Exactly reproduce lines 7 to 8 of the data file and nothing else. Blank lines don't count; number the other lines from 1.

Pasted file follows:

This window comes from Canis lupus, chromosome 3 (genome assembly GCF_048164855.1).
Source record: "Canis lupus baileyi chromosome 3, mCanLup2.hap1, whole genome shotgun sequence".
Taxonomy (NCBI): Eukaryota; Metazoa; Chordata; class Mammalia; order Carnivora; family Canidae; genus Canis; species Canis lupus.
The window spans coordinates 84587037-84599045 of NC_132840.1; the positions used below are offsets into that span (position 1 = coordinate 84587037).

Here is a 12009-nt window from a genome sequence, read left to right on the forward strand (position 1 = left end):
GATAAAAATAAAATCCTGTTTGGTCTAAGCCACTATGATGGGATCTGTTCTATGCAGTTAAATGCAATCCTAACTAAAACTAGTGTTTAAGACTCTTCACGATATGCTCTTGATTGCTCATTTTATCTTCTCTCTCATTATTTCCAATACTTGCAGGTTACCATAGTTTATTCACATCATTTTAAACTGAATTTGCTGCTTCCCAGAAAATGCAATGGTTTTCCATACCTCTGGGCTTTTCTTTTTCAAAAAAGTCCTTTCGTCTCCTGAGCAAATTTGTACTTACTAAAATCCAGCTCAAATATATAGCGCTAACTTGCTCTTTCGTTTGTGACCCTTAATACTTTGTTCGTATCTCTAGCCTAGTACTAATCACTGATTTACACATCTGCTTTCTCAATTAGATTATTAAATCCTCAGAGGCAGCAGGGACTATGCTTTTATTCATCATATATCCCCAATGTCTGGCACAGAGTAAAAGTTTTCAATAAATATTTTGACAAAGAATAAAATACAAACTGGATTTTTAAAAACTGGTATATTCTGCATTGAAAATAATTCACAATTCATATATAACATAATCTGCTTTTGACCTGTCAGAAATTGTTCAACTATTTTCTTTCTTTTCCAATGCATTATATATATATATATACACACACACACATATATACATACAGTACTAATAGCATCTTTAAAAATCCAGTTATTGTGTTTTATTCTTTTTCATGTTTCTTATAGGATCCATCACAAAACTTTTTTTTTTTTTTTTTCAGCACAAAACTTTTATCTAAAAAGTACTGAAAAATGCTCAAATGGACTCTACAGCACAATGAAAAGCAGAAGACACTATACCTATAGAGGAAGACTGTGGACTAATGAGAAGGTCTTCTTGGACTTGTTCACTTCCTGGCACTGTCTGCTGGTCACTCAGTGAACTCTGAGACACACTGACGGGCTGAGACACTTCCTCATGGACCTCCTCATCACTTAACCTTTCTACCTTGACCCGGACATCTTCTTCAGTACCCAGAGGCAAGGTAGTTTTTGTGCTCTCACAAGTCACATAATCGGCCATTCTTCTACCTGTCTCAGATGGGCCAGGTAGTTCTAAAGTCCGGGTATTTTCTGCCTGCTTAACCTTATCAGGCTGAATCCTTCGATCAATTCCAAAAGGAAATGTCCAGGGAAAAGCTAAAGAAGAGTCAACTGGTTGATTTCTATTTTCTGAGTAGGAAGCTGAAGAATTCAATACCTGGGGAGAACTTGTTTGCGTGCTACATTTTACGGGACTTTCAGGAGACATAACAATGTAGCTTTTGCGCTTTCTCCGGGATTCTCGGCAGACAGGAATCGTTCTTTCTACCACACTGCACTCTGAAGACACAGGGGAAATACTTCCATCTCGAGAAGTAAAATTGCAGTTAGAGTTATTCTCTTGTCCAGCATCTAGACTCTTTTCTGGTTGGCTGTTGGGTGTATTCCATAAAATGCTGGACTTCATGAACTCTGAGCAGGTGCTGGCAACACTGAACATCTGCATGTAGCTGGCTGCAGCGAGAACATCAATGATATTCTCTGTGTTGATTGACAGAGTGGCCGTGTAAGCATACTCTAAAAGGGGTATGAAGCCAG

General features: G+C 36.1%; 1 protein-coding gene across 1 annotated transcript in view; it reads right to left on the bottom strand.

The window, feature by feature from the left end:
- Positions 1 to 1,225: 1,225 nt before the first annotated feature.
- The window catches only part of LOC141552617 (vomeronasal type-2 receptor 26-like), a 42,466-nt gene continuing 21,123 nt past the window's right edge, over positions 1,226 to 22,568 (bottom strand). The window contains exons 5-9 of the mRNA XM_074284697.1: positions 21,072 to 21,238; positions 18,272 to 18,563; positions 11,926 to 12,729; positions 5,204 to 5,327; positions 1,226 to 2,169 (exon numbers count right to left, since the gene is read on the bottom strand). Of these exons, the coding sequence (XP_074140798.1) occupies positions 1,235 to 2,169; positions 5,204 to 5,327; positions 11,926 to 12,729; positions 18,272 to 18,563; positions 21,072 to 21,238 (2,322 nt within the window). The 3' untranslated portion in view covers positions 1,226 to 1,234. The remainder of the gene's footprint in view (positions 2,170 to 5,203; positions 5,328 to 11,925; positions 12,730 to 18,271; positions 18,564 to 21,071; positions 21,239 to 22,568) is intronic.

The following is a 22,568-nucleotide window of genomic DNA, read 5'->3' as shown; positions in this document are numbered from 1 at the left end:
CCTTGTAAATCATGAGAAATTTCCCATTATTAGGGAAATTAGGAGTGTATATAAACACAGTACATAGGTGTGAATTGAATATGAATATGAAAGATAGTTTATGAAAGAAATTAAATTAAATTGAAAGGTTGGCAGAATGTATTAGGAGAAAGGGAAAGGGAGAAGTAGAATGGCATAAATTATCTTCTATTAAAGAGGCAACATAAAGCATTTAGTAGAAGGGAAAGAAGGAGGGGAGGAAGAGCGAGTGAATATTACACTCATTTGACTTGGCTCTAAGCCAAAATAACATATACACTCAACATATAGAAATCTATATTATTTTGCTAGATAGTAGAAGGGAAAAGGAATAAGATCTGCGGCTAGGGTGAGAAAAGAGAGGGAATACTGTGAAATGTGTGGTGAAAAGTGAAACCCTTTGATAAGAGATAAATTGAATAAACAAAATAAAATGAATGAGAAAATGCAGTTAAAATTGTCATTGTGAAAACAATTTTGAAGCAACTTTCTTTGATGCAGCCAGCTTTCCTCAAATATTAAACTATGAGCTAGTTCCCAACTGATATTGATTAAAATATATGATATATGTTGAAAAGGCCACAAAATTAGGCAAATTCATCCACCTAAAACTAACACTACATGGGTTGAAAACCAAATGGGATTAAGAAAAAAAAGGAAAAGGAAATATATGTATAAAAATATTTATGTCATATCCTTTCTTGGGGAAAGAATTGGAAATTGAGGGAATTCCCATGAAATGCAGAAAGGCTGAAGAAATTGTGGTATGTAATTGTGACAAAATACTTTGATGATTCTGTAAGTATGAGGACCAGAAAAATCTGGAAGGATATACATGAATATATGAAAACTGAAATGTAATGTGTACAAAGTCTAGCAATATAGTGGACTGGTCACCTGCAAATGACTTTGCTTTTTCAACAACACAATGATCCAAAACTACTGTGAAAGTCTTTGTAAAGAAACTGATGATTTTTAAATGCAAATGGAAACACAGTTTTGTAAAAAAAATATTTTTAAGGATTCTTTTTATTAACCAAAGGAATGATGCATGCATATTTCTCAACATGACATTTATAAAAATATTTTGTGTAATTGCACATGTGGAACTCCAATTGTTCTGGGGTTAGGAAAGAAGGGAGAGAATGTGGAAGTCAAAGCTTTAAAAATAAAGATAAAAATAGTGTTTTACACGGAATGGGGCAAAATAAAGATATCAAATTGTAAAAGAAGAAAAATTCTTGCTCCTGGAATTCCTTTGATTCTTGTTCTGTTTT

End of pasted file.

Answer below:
General features: G+C 36.1%; 1 protein-coding gene across 1 annotated transcript in view; it reads right to left on the bottom strand.

The window, feature by feature from the left end: